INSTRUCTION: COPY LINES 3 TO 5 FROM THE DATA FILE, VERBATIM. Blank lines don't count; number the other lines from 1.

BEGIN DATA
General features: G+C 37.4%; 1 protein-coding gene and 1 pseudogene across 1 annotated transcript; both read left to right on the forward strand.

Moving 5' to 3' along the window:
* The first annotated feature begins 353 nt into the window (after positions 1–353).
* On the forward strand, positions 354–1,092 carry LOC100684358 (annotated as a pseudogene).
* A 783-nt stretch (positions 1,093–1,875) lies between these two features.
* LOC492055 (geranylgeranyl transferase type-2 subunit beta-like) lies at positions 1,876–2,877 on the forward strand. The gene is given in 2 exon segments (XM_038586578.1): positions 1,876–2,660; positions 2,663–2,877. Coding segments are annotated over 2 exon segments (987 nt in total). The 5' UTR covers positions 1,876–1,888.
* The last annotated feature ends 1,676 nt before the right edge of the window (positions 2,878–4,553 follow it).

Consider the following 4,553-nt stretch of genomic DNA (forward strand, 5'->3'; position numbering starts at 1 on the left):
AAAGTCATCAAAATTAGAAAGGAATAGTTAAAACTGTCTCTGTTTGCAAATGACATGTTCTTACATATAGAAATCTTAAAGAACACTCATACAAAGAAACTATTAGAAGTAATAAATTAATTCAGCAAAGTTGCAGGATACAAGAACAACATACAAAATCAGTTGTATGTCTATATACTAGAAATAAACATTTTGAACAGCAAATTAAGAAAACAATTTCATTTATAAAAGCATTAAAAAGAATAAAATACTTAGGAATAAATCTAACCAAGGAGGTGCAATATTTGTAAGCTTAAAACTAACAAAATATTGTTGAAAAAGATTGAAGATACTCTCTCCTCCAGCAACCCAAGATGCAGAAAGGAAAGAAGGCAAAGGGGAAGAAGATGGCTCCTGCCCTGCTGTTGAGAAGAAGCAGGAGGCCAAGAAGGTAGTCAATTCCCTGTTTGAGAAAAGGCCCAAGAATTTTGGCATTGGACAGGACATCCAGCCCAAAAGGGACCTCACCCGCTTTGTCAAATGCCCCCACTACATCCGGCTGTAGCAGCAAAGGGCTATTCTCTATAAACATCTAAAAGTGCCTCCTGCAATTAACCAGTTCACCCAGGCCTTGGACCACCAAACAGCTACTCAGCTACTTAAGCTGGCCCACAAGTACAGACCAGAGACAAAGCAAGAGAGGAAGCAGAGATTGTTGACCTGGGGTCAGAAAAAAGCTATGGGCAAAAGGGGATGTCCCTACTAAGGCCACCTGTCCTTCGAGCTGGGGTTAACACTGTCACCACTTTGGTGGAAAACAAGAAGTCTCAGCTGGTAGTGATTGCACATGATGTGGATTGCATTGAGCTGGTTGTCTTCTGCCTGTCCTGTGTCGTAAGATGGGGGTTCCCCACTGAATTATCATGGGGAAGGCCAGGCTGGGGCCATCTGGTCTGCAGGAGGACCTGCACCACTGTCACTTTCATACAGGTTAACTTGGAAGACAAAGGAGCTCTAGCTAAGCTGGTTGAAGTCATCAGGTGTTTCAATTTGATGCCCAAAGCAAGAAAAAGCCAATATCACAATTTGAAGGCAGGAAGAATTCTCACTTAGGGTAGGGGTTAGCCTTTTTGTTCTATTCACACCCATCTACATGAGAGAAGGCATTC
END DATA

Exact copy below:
* The first annotated feature begins 353 nt into the window (after positions 1–353).
* On the forward strand, positions 354–1,092 carry LOC100684358 (annotated as a pseudogene).
* A 783-nt stretch (positions 1,093–1,875) lies between these two features.